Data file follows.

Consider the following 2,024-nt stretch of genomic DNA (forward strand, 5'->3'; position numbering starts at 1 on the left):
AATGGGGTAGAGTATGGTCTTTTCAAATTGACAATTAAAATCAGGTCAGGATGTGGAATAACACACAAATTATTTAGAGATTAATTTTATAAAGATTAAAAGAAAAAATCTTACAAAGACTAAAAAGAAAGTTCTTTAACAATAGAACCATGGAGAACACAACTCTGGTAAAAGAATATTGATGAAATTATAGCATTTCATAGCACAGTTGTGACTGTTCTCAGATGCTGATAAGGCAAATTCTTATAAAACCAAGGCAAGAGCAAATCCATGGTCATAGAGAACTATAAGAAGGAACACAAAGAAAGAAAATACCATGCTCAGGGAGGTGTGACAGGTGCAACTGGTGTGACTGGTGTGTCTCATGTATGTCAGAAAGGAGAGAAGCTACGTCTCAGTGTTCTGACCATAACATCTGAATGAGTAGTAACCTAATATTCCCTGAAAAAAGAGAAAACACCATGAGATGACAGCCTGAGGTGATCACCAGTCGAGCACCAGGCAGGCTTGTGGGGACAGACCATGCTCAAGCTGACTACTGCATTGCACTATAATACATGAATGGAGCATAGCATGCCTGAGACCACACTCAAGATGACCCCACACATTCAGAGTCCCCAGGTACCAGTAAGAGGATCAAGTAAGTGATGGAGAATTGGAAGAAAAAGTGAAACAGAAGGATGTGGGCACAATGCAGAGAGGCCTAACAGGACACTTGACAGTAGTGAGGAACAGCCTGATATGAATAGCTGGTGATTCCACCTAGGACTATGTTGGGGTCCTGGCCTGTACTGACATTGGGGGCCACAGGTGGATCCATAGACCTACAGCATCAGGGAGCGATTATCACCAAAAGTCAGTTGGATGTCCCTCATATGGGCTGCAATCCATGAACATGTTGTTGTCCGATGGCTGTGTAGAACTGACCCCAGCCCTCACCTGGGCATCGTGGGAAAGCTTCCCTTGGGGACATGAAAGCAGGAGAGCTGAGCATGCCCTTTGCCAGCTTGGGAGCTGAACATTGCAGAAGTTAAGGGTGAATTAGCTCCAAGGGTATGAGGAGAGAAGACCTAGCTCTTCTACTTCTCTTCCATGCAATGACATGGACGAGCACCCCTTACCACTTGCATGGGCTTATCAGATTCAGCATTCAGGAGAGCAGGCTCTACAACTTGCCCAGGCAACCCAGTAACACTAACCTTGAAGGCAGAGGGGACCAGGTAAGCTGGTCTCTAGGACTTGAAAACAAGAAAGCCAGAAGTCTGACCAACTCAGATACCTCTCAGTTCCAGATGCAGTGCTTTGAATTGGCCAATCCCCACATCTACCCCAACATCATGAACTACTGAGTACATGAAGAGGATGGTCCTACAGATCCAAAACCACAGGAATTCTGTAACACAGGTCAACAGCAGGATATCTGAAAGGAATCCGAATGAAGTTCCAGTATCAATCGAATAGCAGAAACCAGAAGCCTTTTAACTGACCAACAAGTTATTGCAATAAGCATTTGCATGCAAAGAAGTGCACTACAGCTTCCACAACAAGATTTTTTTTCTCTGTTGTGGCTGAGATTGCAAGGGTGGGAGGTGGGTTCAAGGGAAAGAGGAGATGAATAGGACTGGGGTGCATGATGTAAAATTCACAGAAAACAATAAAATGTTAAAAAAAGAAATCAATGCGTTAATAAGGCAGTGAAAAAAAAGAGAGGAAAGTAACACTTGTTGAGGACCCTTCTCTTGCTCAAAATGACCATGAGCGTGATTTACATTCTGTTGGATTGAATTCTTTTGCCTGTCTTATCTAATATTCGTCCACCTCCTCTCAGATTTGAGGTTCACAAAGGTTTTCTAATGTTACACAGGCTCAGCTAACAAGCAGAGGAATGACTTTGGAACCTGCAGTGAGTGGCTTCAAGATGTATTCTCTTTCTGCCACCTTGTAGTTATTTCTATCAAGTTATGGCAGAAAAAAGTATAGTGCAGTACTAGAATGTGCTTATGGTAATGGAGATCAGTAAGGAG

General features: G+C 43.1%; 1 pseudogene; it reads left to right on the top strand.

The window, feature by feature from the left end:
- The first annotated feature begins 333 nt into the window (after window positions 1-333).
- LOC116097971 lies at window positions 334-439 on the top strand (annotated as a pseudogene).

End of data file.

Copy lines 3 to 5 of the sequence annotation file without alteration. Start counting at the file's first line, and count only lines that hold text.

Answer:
General features: G+C 43.1%; 1 pseudogene; it reads left to right on the top strand.

The window, feature by feature from the left end:
- The first annotated feature begins 333 nt into the window (after window positions 1-333).